change my daily routine, but it set me 
perusing pertinent art, I knew I could 
count on Bach for an oratorio, and sure 
enough I found it
 
an oratorio, as I earlier explained, is an
opera without sets or costumes, usually
associated with religious services, but 
Bach had one for every Sunday and 
every Christian feast day
 
after an instrumental introduction, 
reminiscent of Handel, I thought, 
Bach’s “Easter Oratorio” slips into a
lovely adagio, notable for its exquisite
oboe obligato, where the innocence 
and purity of that wind defines the 
movement
 
the ceremonial pomp of the earlier 
section then returns to include 
chorus expressing triumph, the 
realization that the Lamb of God 
has returned
 
but soon enough, Mary, the soprano 
of a quartet of singers, each of the 
four singing according to their own – 
alto, Mary Magdalene, tenor, Simon 
Peter, bass, John the Evangelist  
voices, and accompanied by an 
utterly transcendental transverse 
flute, sings 
 
      “My soul, the spice that embalms 
       you shall no longer be myrrh. Only
       a crown of laurels can soothe your 
       anxious longing.”  
 
and knocks your socks off 
 
 
this week at market, stuffing my 
organic red pepper and a bag of 
handcrafted chips, barbecued,
designer, into my bagat their 
express counter, collecting my 
coins, my receipt, my change 
purse, my wallet, and last but not 
least, of course, my self, I sensed 
something of mine drop, looked 
dutifully aroundcould find 
nothing, wondered, and made to 
go
 
excuse me, sir, I heard behind me, 
you dropped something
 
a little boy, an urchin, blond hair, 
blue eyes, right out of Charles 
Dickens, I thought, eight maybe,
nine, held out a quarter, apparently 
mine
 
why thank you, I replied, enchanted
 
and you know what, I asked, I’m 
going to give this back to you, and 
put the quarter back into his hand
 
the last time I did something like 
that, I saw an angel, I remembered
but that’s another story
 
thank you, he said back, gleaming
with the maturity of his interaction,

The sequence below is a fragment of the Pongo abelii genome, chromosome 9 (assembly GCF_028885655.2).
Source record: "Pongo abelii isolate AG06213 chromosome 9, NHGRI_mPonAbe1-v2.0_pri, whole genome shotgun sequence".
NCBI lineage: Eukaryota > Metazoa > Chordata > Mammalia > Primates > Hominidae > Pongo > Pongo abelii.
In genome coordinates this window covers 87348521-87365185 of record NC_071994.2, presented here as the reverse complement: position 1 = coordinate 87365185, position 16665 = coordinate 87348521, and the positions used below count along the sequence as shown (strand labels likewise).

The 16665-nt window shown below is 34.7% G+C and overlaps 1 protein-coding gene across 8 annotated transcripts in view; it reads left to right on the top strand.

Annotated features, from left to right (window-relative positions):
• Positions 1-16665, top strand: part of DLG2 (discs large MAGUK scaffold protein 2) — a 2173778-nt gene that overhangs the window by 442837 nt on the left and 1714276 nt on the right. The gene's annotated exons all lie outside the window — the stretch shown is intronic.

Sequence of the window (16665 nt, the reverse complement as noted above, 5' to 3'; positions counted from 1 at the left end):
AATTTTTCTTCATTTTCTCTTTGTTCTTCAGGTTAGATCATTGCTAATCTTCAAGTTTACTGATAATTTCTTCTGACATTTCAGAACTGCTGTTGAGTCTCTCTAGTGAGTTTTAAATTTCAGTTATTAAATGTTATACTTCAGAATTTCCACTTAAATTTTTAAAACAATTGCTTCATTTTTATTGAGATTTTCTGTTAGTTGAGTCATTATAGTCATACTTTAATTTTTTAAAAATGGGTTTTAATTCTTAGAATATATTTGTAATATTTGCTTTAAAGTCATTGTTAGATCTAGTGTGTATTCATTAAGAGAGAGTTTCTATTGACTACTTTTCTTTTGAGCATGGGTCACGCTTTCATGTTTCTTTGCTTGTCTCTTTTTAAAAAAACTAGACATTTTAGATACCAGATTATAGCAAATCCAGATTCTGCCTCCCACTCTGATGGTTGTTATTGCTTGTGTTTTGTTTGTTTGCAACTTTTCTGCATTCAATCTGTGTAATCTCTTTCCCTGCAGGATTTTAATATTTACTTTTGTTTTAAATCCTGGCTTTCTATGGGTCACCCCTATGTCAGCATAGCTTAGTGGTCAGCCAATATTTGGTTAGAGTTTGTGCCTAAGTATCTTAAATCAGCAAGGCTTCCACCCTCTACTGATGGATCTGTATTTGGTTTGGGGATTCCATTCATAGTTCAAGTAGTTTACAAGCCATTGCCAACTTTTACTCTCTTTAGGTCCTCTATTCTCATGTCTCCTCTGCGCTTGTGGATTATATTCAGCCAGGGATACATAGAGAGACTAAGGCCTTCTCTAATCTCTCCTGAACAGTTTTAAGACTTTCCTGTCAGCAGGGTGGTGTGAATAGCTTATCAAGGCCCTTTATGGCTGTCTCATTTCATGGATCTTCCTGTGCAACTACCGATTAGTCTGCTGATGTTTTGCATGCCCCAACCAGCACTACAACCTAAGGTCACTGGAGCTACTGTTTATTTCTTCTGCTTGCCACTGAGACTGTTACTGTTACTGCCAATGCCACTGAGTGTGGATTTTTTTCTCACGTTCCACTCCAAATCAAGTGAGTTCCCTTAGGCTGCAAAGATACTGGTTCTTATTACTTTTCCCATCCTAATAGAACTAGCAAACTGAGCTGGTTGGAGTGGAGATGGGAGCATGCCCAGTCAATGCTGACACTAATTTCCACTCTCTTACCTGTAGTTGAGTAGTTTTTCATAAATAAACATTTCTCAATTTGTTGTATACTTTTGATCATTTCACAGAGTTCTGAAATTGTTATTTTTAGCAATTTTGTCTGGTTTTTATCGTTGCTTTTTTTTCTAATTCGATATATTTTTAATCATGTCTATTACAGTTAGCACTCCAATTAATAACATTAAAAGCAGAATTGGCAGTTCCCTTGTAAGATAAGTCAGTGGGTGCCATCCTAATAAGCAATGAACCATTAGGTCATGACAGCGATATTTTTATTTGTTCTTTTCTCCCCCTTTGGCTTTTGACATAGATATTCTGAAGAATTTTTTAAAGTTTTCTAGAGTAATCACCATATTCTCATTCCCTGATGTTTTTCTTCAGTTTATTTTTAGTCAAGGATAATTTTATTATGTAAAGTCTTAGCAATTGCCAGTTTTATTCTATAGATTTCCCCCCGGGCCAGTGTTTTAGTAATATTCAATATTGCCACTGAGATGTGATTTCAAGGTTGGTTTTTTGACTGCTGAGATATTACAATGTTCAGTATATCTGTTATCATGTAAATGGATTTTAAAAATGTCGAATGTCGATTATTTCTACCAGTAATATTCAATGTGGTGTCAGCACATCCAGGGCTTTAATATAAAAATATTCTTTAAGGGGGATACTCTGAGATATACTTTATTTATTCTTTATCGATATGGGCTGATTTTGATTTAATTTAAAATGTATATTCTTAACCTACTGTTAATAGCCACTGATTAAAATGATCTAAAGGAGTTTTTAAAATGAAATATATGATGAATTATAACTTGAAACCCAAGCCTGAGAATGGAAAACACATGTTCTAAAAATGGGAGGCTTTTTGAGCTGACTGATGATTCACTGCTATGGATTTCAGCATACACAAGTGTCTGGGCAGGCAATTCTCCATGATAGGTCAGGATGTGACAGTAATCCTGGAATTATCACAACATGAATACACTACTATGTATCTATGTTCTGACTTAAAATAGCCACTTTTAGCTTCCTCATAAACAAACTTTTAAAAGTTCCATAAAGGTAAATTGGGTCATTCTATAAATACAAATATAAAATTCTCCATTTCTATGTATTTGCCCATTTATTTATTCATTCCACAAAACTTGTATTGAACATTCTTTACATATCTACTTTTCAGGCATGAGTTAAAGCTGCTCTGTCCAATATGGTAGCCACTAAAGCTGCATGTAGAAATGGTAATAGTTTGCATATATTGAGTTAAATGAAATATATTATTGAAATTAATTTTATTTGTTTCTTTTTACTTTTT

though I’m not sure he wasn’t 
himself in fact also a very angel
 
 
later I thought I should’ve sent him 
for a crème brûlée, a piece of carrot 
cake, a pastry, or something, and 
berated myself for the paucity of 
my recompense
 
 
but there is a link to Easter in my 
tale, the idea of hope, revival, 
regeneration, in the possibility of
goodness reentering the world, a
task inherited by the children, and 
whom we must not lead astray
 
apart from its more traditional 
associations, for perhaps the less 
observant, people of other creeds 
and faiths, if Easter means anything 
still, or has ever, it is about just that, 
hope, revival, regeneration, nor must 
we ourselves betray those ideals   
 
happy Easter 
 
 
Richard

“Christmas Oratorio” – Johann Sebastian Bach‏

"Nativity" - Piero della Francesca

Nativity (1470 – 1475)

Piero della Francesca

__________

on the first day of Christmas, which
is to say December 25, 1734, the first
cantata of Bach’s Christmas Oratorio“,
“The Birth”, was presented at the
Nikolaikirche, or the Church of St
Nicholas
, in Leipzig

it was followed by five other cantatas,
each corresponding to its own
elaboration of the holy event

the Annunciation to the Shepherds, December 26, 1734
the Adoration of the Shepherds, December 27, 1734
the Circumcision – if you can believe it – and Naming of Jesus, January 1, 1735
the Journey of the Magi, January 2, 1735
and the Adoration of the Magi, January 6, 1735

the cantatas are usually played in
groups of three, or in their entirety,
to more easily accommodate too
either long, or short, performances
– the cantatas last only about 25
minutes – though Leipzig, and other
neighbouring communities might
still adhere to their more reverent
original position

an oratorio, of course, is an opera
without sets or costumes, usually
associated with religious services,
and, quite specifically, mostly, with
Bach’s, of whose manifestly prolific
output an astonishing 209 still
survive

a cantata is a work for voice and
instrumentation in several
movements, or contrasting musical
episodes, in Bach’s liturgical ones,
four voices, usually, cover the
ranges, soprano, alto, tenor and
bass, they tell the story, while the
choir stand in for the angels

this performance, conducted by the
eminent Nikolaus Harnoncourt, is
from the Nikolaikirche in Leipzig
itself, the Oratorio‘s very cradle,
its stunning altarpiece, flanked by
two mighty Christmas trees, is
glorious

incidentally the soprano and the
alto voices are taken over here by
cherubs, in the obvious guise of
prepubescents, you can tell by
their missing wings

their more stentorian counterparts,
tenor and bass, are aptly authoritative,
arresting, you’ll feel utterly blessed

here’s the text in English

Richard

psst: merry, incidentally, Christmas

 

December, 2015‏

"December" - Theodor Severin Kittelsen

December (1890)

Theodor Severin Kittelsen

__________

for Susan

several years ago, a friend of mine
invited me to a concert, Sir Edward
Elgar
‘s The Dream of Gerontius“,
to my mind, a double mountain to
cross, both English and ceremonial,
this is not music you can dance to,
nor even dream on, but music that
demands your allegiance, as well
as your attention

to my mind English music, nearly